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Employees too hot?

Employees and employers have been asking the age-old question as the United Kingdom has sweltered recently: “What is the maximum working temperature?”


Head straight for the legislation which, as you would expect, differs depending on whether you are in Great Britain or Northern Ireland:

  • The Workplace (Health, Safety and Welfare) Regulations 1992 in Great Britain, and
  • The Workplace (Health, Safety and Welfare) Regulations (Northern Ireland) 1993


Although, in both pieces of legislation, it is Regulation 7 that says:


“During working hours, the temperature in all workplaces inside buildings shall be reasonable.”


What is reasonable, as it’s one of those words that are used legislatively but are open to much interpretation? So, the next step is to search for the guidance on the legislation, which can be found in the relevant Approved Codes of Practice on the Health and Safety Executive (HSE) and Health and Safety Executive (Northern Ireland) (HSENI) websites. While the websites may be different, the guidance is the same:


“The temperature in a workplace should normally be at least 16 degrees Celsius. If work involves rigorous physical effort, the temperature should be at least 13 degrees Celsius.”


In brief, the legislation and guidance is specific about a minimum temperature in workplaces but is not specific when it comes to a maximum. However, the guidance then points to the HSE website section that describes “thermal comfort”. This is defined as:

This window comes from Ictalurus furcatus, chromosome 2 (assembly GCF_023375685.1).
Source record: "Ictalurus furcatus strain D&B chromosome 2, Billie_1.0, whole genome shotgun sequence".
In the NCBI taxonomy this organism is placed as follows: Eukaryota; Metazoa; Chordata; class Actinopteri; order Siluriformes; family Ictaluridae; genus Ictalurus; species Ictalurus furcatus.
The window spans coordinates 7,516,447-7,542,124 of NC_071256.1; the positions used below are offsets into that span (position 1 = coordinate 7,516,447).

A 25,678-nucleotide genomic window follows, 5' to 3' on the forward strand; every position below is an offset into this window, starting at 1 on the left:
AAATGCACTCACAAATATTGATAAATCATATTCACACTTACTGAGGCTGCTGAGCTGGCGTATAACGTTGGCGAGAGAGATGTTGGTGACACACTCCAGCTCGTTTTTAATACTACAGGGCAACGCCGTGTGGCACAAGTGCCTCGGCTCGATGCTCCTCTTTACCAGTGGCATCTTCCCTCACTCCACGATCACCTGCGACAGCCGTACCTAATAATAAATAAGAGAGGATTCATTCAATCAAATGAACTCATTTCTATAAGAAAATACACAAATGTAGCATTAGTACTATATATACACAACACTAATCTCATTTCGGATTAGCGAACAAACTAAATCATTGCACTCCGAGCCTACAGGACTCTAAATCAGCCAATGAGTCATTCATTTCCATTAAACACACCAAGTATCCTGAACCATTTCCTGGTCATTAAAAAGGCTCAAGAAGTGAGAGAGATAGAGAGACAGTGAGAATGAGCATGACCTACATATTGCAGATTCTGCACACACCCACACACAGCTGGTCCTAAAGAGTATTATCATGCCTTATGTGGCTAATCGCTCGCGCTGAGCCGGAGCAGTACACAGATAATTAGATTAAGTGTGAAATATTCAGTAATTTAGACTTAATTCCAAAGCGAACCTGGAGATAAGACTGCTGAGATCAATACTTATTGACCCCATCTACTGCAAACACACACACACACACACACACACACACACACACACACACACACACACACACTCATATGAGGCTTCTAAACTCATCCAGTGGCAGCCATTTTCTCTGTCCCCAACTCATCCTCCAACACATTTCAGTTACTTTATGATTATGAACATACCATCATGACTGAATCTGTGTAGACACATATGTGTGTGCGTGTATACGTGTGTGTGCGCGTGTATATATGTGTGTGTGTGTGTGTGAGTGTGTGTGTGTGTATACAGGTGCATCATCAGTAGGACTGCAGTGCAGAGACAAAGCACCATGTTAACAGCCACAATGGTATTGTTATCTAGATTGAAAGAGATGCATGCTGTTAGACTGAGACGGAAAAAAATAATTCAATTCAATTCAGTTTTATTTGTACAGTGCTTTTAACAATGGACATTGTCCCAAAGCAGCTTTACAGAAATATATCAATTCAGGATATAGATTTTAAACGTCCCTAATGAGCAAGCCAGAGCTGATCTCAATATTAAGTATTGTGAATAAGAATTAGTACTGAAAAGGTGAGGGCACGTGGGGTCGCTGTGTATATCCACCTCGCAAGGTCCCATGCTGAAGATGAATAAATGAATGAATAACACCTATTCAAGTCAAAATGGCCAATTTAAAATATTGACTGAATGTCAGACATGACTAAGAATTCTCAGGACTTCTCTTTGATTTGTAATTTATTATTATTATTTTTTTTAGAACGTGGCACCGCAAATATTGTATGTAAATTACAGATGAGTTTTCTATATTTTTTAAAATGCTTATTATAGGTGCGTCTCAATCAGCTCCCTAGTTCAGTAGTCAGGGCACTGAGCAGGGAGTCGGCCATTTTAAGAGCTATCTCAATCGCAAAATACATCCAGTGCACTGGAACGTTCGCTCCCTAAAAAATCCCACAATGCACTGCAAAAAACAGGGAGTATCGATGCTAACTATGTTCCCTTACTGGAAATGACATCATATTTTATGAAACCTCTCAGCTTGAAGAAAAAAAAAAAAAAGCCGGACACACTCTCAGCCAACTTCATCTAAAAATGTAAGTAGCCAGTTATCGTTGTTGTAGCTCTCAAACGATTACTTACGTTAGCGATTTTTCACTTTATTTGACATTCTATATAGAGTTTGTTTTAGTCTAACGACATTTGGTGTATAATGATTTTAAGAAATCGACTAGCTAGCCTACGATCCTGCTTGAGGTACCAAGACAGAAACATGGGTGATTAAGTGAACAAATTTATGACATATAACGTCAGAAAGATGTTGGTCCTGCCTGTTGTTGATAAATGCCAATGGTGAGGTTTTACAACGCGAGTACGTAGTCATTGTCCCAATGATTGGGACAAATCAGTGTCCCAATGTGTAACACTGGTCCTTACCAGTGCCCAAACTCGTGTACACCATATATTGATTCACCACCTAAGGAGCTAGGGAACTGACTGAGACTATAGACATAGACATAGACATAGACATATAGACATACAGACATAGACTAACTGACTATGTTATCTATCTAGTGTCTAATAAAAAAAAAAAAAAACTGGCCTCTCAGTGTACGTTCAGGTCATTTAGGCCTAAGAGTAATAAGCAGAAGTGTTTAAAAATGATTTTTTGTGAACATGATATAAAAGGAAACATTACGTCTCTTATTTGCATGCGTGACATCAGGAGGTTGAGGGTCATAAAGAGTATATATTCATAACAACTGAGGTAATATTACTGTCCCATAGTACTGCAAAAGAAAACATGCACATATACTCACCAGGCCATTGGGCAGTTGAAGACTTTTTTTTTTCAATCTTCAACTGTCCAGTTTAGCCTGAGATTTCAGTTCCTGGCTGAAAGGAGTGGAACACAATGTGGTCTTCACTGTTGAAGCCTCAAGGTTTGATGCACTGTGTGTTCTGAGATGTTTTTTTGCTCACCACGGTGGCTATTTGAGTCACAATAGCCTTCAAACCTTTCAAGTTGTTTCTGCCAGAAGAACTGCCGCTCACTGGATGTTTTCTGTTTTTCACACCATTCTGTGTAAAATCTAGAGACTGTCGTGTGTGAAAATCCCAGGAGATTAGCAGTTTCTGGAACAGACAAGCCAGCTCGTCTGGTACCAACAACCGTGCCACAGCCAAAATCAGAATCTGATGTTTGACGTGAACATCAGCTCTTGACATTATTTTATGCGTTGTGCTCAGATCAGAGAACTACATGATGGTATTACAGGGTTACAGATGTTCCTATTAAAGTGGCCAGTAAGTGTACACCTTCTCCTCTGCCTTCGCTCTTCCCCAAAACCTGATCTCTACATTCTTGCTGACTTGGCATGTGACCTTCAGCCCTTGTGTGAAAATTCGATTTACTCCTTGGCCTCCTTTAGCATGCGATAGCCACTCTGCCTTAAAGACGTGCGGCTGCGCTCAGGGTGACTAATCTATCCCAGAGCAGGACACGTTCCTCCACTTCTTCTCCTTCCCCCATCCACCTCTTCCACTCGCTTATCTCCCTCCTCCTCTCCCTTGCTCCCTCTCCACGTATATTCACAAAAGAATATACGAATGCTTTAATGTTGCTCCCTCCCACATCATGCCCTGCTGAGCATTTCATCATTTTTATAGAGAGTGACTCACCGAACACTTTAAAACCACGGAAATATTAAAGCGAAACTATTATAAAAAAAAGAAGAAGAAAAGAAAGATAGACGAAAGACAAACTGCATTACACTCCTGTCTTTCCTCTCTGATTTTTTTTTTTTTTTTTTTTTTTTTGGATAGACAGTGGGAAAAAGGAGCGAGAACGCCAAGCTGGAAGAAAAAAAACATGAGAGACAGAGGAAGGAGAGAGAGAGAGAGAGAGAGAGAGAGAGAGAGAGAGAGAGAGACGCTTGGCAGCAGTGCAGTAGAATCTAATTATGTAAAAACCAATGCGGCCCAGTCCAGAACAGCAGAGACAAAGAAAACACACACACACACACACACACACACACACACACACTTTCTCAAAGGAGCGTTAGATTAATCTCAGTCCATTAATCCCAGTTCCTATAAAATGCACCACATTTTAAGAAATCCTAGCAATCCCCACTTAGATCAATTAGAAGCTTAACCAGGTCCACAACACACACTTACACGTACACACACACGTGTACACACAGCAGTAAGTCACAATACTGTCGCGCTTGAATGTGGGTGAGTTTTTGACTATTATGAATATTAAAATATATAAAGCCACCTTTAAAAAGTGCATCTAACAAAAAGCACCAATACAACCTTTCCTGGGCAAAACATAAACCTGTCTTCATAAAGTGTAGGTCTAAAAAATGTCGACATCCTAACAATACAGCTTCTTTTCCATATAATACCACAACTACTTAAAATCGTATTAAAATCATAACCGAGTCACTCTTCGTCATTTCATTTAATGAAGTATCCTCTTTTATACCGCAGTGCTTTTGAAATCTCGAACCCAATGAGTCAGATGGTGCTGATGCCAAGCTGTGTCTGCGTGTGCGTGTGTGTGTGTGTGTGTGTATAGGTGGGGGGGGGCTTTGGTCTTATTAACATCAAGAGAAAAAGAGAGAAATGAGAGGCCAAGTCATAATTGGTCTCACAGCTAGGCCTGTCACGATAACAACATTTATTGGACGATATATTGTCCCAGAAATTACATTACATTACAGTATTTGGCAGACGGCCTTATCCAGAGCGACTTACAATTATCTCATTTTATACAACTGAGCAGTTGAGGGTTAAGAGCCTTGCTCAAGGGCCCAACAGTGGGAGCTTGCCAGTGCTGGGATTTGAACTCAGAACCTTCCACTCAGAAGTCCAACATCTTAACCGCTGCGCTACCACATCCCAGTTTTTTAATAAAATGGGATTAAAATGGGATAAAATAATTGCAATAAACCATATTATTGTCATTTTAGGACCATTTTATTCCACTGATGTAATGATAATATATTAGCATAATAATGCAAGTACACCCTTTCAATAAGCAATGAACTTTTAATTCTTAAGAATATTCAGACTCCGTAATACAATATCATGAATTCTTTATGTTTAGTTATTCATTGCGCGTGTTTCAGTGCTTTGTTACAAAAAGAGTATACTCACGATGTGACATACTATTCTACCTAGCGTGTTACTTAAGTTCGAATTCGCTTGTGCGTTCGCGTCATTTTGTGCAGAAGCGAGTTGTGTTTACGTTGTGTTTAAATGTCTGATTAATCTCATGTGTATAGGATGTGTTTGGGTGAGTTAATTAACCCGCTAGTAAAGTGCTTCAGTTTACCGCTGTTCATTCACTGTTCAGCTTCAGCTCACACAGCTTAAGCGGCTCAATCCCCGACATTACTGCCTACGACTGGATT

“A person’s state of mind in terms of whether they feel too hot or too cold.”


Under the Management of Health and Safety at Work Regulations 1999 and 2000 Northern Ireland equivalent, it is the employer’s responsibility to ensure and manage thermal comfort in the workplace. This is all for the purposes of ensuring that employers are aware of the health and safety risks to their employees of working in temperatures that are outside their thermal comfort. Given that thermal comfort is the same UK-wide (albeit the employer obligation is covered under different pieces of legislation in Great Britain), I am taking the opportunity to point employers and employees to some health and safety guidance on the HSE website:


There is also a thermal comfort checklist that can be downloaded in order to carry out a comfort risk assessment. There is also a handy guide to managing workplace temperature.


It is important employers are aware of thermal comfort and consult with employees or their representatives to establish ways of coping with high temperatures. After all, failure to do so is against the Management Regulations.


Also, note that the Management Regulations applies to most workplaces so employers are not just looking at the comfort of their employees but also people that may be coming into the workplace as, say, a worker or a client. This means that the large retail store I visited yesterday should have paid more attention to the thermal comfort of its staff and customers (instead of removing the thermometers so people could not tell how hot it actually was).

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